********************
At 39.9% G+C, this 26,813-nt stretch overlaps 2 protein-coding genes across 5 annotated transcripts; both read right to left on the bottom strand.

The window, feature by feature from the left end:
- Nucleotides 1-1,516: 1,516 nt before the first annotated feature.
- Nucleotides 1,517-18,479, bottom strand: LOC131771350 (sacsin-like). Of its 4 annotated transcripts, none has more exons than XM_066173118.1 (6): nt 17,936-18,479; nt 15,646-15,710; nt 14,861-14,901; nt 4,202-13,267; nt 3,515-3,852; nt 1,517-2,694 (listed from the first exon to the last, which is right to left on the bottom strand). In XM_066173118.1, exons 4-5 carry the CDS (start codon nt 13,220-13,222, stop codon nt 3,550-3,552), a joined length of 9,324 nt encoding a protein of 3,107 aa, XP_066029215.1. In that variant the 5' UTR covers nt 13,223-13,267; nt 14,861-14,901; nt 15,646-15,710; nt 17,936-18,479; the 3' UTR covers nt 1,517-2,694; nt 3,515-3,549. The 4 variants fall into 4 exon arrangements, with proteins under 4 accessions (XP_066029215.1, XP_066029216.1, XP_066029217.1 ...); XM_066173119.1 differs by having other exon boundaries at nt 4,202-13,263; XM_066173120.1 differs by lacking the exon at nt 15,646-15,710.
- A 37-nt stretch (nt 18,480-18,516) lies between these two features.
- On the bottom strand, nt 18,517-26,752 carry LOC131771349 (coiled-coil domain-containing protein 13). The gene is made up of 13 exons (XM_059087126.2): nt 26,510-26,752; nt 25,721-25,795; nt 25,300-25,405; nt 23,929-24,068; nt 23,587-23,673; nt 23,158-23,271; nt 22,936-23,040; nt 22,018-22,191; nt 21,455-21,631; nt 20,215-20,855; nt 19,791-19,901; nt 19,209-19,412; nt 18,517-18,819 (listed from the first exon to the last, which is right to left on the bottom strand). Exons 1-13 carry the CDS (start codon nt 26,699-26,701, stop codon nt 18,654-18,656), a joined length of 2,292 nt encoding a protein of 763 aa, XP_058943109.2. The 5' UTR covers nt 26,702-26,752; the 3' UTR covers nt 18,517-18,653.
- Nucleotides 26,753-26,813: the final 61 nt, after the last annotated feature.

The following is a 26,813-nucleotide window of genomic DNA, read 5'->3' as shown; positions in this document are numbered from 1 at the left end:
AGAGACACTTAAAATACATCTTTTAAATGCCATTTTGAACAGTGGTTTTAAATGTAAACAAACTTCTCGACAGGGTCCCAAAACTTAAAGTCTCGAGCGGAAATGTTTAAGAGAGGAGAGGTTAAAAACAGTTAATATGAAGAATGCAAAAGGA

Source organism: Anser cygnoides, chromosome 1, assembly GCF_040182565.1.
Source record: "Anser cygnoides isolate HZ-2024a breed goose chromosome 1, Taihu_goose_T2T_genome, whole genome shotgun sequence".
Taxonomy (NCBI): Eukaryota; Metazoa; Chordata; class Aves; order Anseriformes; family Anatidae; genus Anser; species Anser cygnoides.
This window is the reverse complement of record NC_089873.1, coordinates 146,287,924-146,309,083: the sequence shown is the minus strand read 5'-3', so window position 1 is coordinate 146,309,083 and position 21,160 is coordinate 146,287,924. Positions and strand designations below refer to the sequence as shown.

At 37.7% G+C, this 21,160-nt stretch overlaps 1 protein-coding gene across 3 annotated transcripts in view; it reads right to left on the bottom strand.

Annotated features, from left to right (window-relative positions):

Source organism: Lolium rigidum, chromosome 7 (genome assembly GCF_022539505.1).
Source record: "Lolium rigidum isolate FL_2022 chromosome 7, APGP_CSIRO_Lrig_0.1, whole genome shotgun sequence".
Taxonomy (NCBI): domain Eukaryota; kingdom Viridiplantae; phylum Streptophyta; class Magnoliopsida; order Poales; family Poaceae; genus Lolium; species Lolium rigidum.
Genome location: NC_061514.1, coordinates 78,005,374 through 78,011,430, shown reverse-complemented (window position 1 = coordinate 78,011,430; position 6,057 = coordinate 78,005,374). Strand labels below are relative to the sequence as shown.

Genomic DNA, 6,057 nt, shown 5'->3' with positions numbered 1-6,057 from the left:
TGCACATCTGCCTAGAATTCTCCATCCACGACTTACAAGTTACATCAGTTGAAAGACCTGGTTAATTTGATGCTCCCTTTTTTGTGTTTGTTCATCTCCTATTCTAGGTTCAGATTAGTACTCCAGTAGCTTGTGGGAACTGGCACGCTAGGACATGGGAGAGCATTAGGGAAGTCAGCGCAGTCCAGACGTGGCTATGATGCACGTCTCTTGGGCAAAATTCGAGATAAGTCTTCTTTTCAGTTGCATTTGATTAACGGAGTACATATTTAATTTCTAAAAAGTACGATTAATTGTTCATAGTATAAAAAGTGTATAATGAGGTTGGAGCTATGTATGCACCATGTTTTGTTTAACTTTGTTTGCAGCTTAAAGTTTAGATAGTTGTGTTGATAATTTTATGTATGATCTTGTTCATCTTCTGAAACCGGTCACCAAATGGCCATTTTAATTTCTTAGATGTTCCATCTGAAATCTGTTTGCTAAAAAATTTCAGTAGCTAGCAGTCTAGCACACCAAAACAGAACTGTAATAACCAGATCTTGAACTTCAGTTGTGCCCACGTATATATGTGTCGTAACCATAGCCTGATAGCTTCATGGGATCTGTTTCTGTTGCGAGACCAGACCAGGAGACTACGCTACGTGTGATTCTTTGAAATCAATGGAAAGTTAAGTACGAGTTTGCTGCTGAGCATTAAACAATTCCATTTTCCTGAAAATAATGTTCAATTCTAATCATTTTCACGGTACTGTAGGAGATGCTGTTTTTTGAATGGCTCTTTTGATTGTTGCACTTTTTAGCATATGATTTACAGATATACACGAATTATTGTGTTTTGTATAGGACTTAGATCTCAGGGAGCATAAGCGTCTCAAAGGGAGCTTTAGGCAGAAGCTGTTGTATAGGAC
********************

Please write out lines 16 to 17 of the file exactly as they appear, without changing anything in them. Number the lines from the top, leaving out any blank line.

Source organism: Lolium rigidum, chromosome 7 (genome assembly GCF_022539505.1).
Source record: "Lolium rigidum isolate FL_2022 chromosome 7, APGP_CSIRO_Lrig_0.1, whole genome shotgun sequence".